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The answers will be unveiled on the court
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How would the Laurentian Voyageurs attack the basket now that perennial all-Canadian Kadre Gray has moved on to the pro ranks?

How would a group of athletes who had not played a truly meaningful game in almost a year and a half find a way to come together, as a team, and translate potential into results?

There were far more questions than answers as coach Shawn Swords prepared the L.U. crew for OUA play three to four months ago.

And with an extended Christmas break hiatus and a record of 3-3 in the contests that they have been able to play, Swords is not about to suggest that he has all of the answers in place, just yet.

"It's just so difficult this year compared to so many other years," said Swords. "It was interesting to see the new players and even some of the older players who were adapting to new roles."

There is still much to learn, and with the Ben Avery Gym as his classroom, the one-time member of the national team knows that the lessons of one game must carry into the next, with the Voyageurs gradually developing an identity of the team that they are, the team they can be.

"We're asking these guys to do a lot more than they have previously done," said Swords. "There is some time needed to get comfortable with that. We don't have a dominant player this year like Kadre, but we do have a lot of talented players."

"I think we're trying to put in a style that is more free-flowing, with lots of opportunities for different guys to show their stuff."

That variety is being evidenced on the scoresheet.

Fifth year guard Haround Mohamed lit up the Waterloo Warriors to the tune of 41 points in pre-season play. Sophomore Cedric Mbiaba went off against the University of Toronto in regular season play, dropping 38 in against the Varsity Blues.

Mohamed (18), Mbiaba (13.17) and Gaetan Chamand (12.83) are all averaging double digit points per game, with Jordan Katchunga (9.20) just barely below that standard. "You can see the strides," said Swords.

"In all of the years that I've coached here, my style of play offensively is definitely to get the ball into the hands of our best players to make decisions, to put them in positions to help our team be successful with the ball in their hands, more often than not."

And to some extent, the team has responded. "I thought we did some things well for some portions of the games that we played," said Swords. "It's just trying to reach that consistency - and also some continuity in the roster."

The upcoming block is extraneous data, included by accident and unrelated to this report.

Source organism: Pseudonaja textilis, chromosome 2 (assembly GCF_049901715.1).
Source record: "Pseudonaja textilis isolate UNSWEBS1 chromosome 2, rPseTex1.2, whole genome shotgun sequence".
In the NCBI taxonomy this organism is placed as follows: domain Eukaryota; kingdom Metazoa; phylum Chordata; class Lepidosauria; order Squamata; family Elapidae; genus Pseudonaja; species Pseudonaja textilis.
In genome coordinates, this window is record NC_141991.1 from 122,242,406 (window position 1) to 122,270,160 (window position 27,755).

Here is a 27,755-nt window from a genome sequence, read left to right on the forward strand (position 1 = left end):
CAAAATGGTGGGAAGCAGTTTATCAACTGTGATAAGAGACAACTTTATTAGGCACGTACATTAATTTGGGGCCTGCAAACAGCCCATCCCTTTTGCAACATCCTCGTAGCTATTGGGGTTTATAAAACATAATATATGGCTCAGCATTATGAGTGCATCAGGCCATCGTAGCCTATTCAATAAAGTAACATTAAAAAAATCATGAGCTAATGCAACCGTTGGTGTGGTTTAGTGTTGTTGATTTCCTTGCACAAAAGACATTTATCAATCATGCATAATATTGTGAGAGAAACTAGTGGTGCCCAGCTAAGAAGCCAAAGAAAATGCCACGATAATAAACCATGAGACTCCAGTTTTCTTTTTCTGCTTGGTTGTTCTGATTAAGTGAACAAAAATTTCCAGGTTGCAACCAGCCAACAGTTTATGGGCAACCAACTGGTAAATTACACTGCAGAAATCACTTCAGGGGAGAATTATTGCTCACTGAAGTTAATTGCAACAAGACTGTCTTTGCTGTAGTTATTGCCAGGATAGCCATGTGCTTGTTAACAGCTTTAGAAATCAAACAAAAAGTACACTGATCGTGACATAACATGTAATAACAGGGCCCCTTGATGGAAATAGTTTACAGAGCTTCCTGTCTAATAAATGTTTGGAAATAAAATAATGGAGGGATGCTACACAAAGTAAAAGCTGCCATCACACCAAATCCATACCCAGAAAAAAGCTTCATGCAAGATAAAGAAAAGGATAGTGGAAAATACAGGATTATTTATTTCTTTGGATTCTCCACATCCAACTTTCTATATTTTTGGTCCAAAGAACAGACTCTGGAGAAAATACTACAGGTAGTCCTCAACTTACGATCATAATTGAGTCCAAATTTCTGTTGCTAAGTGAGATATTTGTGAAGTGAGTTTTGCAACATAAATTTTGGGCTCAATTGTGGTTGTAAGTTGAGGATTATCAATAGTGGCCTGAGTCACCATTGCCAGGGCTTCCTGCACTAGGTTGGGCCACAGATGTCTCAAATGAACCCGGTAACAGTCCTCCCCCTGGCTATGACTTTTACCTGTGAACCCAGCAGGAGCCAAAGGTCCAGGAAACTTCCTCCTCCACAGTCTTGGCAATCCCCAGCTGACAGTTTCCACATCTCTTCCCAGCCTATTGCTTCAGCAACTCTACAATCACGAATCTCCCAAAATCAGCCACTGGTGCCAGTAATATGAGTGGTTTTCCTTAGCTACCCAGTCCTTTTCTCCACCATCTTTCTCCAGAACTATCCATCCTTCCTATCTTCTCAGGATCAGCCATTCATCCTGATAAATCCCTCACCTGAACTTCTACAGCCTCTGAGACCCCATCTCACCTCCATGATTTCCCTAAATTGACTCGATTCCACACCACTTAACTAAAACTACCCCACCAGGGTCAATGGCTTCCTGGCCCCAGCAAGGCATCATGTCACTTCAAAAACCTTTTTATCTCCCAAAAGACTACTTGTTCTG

That element of the unknown is forcing Swords and his staff to constantly balance between the strategies discussed before tip-off and the discoveries being made on the fly.

"We go into each game with an idea of where we think that we are stronger offensively and how we are going to attack what they do defensively," stated Swords. "Those are ideas that we have in place."

"But on the same level, we want guys to be able to prove to us what they can do. Within the parameters of what our system is, we do have guys being put in different spots, asking them to do a little bit more and seeing if they can do it."

"And then we adjust."

Defensively, Swords has narrowed his focus, keying on that one single factor that he believes most coaches will stress, time and time again: communication.

"We do some good things defensively," he said. "We're fairly flexible with our style of defense and what we can implement, throughout the game. This group has struggled a little bit this year with just being able to talk through certain situations, and I do believe that comes with not having played enough games with each other yet."

"There is a connectivity that you will develop just from playing with a guy for so many games."

All told, Swords is more than a little optimistic, anxious to see what might lie in store for a core of athletes who have not yet had the opportunity to shine, at least not in the way previous renditions of the team could do.

"I like what I see from a lot of the guys, kind of showing people that they can play," he said. "I've been impressed with this group, their drive, their willingness to be in the gym a ton."

"Kadre pushed me to get in the gym more than any other player I ever had and that's kind of spread through our team now. I think this group is smart enough to really see what we are trying to do. I would expect us to be tough to beat, when we come back."

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